ivaleria
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Location: Burlington VT

Dying azalea... HELP!!!

Hi. This is my first bonzai, a birthday present from my oldest son...
My azalea and I live in Vermont, and it was OK inside, during the winter. I took it out when the weather warmed up around mid May, but brought her in again for some days. That's when it started to dry. Picture attached... is it dead? Is there any product I can get to help it recover?
Big thanks!
[img]https://www.uvm.edu/~ivaleria/azalea.JPG[/img] (alt+p)

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vintagejuls
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Location: Southern California / USDA Zone 10

Cannot really tell from this picture but it doesn't look too good. :(
~ Julie

Tomorrow is a new day; you shall begin it well... Emerson

ivaleria
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Location: Burlington VT

Thanks for replying! Here goes a better (hopefully) pic...
It is very dry, and has too many twigs. Any recommendations?
Thank you again :)

[img]https://www.uvm.edu/~ivaleria/azalea.JPG[/img] (alt+p)[/img]

JTred
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The most common way to test if a plant is still alive inside is to scratch the bark with your fingernail. If there is green underneath, then it has a chance, if not, it's not likely that it will recover. I'm not very familiar with azaleas, but my guess is that the dry air from inside during the winter is what did it in. Most temperate trees and plants need a dormancy period, signaled by cold weather. You'd have to look into it more, but I'd be willing to bet an azalea will survive a winter in your area if it was insulated by snow or mulch, if not the next best thing is an unheated garage. I'd say water it like you have been and keep an eye on it, you never know, maybe by a stroke of luck it will recover. In the meantime maybe look into getting another one or a different species. If you want an indoor bonsai ficuses are pretty forgiving, and they can be kept inside during the winter.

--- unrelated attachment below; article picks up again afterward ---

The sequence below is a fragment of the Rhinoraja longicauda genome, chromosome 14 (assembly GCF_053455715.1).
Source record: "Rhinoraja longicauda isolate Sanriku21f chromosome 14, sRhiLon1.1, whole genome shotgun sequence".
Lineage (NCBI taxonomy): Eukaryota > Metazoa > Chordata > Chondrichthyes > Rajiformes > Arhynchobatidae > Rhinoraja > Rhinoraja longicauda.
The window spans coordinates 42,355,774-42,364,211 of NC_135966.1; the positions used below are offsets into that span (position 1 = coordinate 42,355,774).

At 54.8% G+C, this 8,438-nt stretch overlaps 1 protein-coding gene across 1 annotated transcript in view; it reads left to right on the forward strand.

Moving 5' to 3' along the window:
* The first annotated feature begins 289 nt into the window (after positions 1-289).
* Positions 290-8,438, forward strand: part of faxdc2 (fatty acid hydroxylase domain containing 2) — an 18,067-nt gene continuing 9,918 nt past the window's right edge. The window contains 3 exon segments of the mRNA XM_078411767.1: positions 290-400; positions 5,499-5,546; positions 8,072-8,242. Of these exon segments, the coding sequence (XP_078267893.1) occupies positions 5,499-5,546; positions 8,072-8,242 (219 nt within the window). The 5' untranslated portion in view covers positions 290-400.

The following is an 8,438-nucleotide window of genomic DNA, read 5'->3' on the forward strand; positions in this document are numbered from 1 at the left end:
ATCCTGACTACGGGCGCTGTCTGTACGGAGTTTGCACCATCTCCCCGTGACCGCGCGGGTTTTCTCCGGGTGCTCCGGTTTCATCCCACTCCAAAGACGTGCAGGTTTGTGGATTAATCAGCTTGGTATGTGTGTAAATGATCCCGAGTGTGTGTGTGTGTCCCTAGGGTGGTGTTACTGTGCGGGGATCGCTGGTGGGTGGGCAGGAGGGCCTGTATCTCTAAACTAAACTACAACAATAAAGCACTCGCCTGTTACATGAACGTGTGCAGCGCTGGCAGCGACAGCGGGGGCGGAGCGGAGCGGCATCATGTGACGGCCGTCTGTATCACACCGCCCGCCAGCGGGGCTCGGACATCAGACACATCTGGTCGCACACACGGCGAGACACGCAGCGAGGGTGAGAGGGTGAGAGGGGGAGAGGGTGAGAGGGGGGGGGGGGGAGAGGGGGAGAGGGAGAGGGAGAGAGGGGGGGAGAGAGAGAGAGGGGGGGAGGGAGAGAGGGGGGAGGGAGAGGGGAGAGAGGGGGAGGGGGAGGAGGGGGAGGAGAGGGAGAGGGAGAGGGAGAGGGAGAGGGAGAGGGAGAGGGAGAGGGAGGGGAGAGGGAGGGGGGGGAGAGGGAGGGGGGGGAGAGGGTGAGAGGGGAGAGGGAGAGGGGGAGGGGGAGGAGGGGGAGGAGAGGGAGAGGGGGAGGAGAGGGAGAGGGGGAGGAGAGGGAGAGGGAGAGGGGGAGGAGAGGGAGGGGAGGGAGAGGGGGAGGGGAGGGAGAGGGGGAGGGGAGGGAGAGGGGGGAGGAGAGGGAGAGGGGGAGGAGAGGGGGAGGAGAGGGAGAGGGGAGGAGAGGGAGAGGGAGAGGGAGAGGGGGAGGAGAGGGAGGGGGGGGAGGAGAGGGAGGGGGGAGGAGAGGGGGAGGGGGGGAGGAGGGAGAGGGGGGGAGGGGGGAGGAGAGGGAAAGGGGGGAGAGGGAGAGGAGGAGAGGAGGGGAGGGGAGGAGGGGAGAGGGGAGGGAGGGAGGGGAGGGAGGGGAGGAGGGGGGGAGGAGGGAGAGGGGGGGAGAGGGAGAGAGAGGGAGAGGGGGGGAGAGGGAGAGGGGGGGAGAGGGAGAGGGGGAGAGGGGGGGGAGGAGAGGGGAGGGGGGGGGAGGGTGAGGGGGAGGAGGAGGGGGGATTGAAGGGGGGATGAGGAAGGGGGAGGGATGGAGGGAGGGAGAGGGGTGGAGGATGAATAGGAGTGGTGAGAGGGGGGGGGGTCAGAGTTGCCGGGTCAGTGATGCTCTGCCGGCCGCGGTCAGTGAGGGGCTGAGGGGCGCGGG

ivaleria
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It´s dead then... But it was inside during the winter (in vermont nothing survives outside), and it made it through the spring, and just when the weather was warm enough up here to call it "summer" it started dying!
Thank you anyways... I will think again about having another bonsai because at this point it just feels as if I had killed it :(

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vintagejuls
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Given your new pic postings and the fact it has some green leaves, I'm not so sure it's 100% dead... :shock:

And, I only know of Bonsai through seeing it but as I thought it's not a type of plant but the method of which it is grown. According to Wikipedia: is the art of aesthetic miniaturization of trees, or of developing woody or semi-woody plants shaped as trees, by growing them in containers. Cultivation includes techniques for shaping, watering, and repotting in various styles of containers. I hold those who grow plants in this method in high regard as it is a form of art.

That being said, woody plants can sometimes recover if given the right circumstances and ALOT of time. If the plant was in fact an Azalea, it could recover. Azaleas are a flowering plant; periennal I believe. They are seen quite often here in SoCal in filtered sun areas of landscapes.

So if you want to keep it, trim all the long twig branches down until you see green (if you do which I think you will); get a pot of the same size but with drainage. Repot into new pot with a rich potting soil; place in a location outside which receives filtered sun (maybe under another potted plant or the shade of a tree), water weekly, feed monthly and see what happens. You have nothing to lose at this point. :idea:)
~ Julie

Tomorrow is a new day; you shall begin it well... Emerson

moulman
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Location: Idaho, USA

Plants need to have gradual changes in their invironment.

If your azelia has been inside, it was not used to the sun. There is a vast difference between the intensity of indoor light (no matter how bright) and direct outdoor sunlight.
You must very gradually introduce a plant used to the indoors, to the sun. It should take a week or two of gradually increasing exposure before it can tolerate direct sun all day.

If you took this plant directly from the indoors, and placed it in direct sun and left it there, that's what killed it.

JTred
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Don't feel bad about your bonsai dying. It's something that happens to just about everyone. If you do decide to get another, I suggest either getting a tropical, indoor bonsai, or something that can survive your winters. If you go in the middle, keep it in an unheated garage or room during the winter with a grow light about 12 hours a day.

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